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Tuesday, 24 March 2009

PPP and PML-N, New lines of friendship?

Prime Minister Yousuf Raza Gilani, left, seen with opposition leader Nawaz Sharif, during a press conference after their meeting in Raiwind. — AP
Prime Minister Yousuf Raza Gilani, left, seen with opposition leader Nawaz Sharif, during a press conference after their meeting in Raiwind. — AP



Lines of friendship


Tuesday, March 24, 2009 (The News)

The post-long march shape of the political set up is now beginning to take shape. The possibility of a new era of PPP-PML-N cooperation was laid out at the Raiwind estate of Mian Nawaz Sharif, where PM Yusuf Raza Gilani lunched in considerable style after receiving a quite obviously enthusiastic welcome from PML-N leaders. Mian Nawaz Sharif has however made it clear that any formal arrangement will be possible only after the verdict on the review petition questioning the disqualification of himself and Shahbaz Sharif. The indications are that the PML-N government in Punjab may soon be restored.

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Nawaz Sharif offers cooperation to PPP

* PML-N chief says CoD can be basis for cooperation
* Asks political parties to unite g No grudge with Zardari after promise fulfilled
* PML-N has not decided to join federal govt

By Rana Kashif


LAHORE: Pakistan Muslim League-Nawaz (PML-N) chief Nawaz Sharif offered to cooperate with the Pakistan People’s Party (PPP) led government in a party meeting on Monday.

Addressing the party’s General Council meeting – the second in five weeks – Nawaz repeated his stance that the Charter of Democracy could form a basis for such cooperation.

He urged all political parties to unite to help steer the country out of crises.

“Let us come to sit together and ensure the implementation of the Charter of Democracy, eradicate unemployment and poverty, ensure rule of law, provision of education and health facilities to all and make Pakistan a civilised country,” Nawaz said. All decisions should now be made in parliament, he said.

The PML-N chief said he had no grudge with President Asif Ali Zardari and felt that the promise he had made – to reinstate the sacked judges – had been fulfilled. He said he had consulted leaders of the lawyers movement, the Jamaat-e-Islami and Pakistan Tehrik-e-Insaaf before calling off the long march on March 16.

His brother Shahbaz Sharif praised the media for supporting the movement.

In a TV interview later on Monday, Nawaz said his party had not decided to join the PPP-led federal government and that the restoration of trust in the PPP would take time.



PML-N changes tone on Zardari

LAHORE: The PML-N general council meeting on Monday was quite different from the previous one, with neither the leadership nor the workers using harsh words against the PPP leadership. President Asif Zardari has been severely criticised in the previous meeting. Yesterday however, Javed Hashmi told the participants the PML-N considered Zardari the president despite political differences with him. PML-N leader Sabir Shah told the meeting a joke aimed at the PPP leadership, but Saad Rafiq immediately expunged it from the record. staff report (Daily Express, 24 March 2009)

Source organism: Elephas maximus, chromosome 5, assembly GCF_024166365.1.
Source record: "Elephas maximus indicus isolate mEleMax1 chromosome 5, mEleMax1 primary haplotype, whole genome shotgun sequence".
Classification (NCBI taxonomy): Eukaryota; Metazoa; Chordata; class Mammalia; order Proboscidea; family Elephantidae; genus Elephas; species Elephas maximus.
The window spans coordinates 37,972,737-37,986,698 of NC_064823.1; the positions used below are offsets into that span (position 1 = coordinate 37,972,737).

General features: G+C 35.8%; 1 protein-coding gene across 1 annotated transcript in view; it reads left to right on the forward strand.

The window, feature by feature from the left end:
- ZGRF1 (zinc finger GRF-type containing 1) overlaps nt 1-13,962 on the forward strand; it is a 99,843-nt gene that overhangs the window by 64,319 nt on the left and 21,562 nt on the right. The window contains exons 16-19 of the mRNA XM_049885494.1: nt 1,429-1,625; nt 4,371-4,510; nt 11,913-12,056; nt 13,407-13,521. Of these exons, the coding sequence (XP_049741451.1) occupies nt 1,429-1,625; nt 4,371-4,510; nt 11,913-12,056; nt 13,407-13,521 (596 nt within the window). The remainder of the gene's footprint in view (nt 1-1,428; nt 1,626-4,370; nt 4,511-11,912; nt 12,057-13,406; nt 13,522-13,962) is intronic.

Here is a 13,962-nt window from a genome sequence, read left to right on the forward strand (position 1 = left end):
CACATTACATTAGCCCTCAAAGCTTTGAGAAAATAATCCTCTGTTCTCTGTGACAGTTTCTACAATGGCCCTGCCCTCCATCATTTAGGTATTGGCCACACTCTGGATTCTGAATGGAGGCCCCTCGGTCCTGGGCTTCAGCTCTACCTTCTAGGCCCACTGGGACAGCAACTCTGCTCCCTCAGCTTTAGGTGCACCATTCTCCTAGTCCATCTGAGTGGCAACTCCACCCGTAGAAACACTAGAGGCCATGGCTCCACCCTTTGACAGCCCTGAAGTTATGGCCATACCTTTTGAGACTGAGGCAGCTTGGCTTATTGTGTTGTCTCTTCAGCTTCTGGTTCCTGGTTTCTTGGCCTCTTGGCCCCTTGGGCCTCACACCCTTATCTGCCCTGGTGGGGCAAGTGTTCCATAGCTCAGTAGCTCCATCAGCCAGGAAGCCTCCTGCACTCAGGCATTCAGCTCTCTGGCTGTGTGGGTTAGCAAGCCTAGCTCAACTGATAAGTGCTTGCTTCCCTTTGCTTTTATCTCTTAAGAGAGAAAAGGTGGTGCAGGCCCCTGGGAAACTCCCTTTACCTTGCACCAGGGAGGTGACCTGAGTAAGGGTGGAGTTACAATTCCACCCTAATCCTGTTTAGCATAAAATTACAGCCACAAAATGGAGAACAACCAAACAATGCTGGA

...

Abbas Ather, Express, 24 March 2009



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Nazir Naji, Jang, 24 March 2009



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PS:


Jang, 24 March 2009

1 comment:

Raazi said...

Reconciliation should be ‘concrete’

Stopping short of any “concrete” agreements, Prime Minister Yousaf Raza Gilani and PMLN leader Mr Nawaz Sharif met at the latter’s residence at Raiwind in Lahore on Sunday and “called for reconciliation to end Pakistan’s political crisis”. It was an off-day for the premier and he was there accompanied by his son, Syed Abdul Qadir. The style should have been to the liking of President Asif Ali Zardari who had sent the PM with a message of reconciliation after the hullabaloo of the Long March in which violent things were said about the PPP government.

Mr Sharif has responded positively to the message, which means he is willing to let bygones be bygones, especially as the government has gone in for a review of the Supreme Court bench decision disqualifying the Sharif brothers; and, because it has also decided to file a separate plea asking the Court to “stay” the bench decision. The content of what Mr Gilani said during the meeting must have been convincing since it elicited a forthright “yes” from Mr Sharif who is clearly putting a lot of his political capital on the line in reciprocating the gesture.

One is compelled to think that Mr Gilani’s assurances about the 17th Amendment and the Charter of Democracy must have been “concrete” enough for Mr Sharif to abandon at least two very strong elements standing behind his party during the Long March. The first element comprises party leaders known as the “hawkish caucus” who would have no truck with the PPP even if it was subjected to an immaculate rebirth. The second element is the Jama’at-e Islami and Tehreek-e Insaf whose workers took the brunt of the “reactive” police violence in Lahore. Mr Sharif must know that if “reconciliation” fails this time too, the Jama’at and Imran Khan will not bite the bait again.

Both parties have got the measure of each other. Although the PMLN has been awarded the garland of victory by Punjab, Mr Sharif has also sensed the limits of how far he can go before the “third force” will move in to stop the show. Also, the people at large are happy that the two big parties have chosen to reconcile instead of fighting in the streets and ruining their businesses. But whether there will a true reconciliation of live and let live remains to be seen. It is easier said than done. There are many problems ahead.

Daily Times, Editorial, 24 March

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